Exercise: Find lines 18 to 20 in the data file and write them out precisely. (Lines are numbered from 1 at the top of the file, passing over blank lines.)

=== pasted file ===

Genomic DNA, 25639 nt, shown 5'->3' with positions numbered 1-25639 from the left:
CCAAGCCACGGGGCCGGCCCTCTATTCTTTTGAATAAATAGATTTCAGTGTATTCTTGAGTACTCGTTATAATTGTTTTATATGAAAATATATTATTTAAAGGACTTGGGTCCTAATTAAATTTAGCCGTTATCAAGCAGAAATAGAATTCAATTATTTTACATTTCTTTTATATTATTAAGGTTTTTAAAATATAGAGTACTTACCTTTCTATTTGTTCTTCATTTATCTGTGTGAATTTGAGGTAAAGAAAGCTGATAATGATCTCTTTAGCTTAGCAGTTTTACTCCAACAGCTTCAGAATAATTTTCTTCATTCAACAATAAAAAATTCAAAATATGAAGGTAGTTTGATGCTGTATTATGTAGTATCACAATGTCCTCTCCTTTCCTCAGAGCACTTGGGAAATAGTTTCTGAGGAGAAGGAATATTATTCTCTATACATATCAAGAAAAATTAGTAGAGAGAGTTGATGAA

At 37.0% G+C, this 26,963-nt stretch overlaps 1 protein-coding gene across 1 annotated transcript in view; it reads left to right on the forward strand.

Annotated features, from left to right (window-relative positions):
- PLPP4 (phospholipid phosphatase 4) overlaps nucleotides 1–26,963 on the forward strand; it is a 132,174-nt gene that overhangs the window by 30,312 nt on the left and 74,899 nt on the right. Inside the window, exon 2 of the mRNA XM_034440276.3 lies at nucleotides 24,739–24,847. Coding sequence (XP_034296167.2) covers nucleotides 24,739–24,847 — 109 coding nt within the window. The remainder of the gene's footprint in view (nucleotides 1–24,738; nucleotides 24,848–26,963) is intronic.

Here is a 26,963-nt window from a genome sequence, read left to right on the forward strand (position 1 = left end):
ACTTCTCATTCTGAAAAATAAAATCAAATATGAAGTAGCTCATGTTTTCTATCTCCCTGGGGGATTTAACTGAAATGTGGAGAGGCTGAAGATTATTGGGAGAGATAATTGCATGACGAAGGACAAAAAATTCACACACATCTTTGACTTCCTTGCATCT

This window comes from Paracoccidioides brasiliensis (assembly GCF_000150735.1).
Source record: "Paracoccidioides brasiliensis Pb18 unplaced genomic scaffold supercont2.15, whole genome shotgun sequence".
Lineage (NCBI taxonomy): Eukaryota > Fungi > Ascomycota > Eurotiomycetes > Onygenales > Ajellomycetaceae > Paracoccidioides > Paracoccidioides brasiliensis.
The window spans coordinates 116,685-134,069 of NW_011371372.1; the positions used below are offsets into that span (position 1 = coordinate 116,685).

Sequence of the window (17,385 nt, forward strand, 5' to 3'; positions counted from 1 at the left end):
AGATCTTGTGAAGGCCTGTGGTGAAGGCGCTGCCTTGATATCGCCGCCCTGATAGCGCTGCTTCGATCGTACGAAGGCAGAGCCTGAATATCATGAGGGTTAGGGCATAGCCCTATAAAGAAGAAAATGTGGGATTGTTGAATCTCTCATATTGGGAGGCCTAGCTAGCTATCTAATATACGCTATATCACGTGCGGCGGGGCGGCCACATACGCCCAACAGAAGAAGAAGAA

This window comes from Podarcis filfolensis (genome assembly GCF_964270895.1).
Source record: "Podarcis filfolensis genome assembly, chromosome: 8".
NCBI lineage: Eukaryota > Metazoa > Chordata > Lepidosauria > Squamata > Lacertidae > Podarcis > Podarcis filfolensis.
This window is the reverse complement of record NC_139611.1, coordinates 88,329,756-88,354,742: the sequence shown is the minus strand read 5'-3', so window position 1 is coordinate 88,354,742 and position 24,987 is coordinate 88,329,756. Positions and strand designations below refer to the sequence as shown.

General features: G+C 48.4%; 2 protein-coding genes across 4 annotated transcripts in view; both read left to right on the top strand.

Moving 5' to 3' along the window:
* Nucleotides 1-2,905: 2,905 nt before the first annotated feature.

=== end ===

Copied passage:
General features: G+C 48.4%; 2 protein-coding genes across 4 annotated transcripts in view; both read left to right on the top strand.

Moving 5' to 3' along the window:
* Nucleotides 1-2,905: 2,905 nt before the first annotated feature.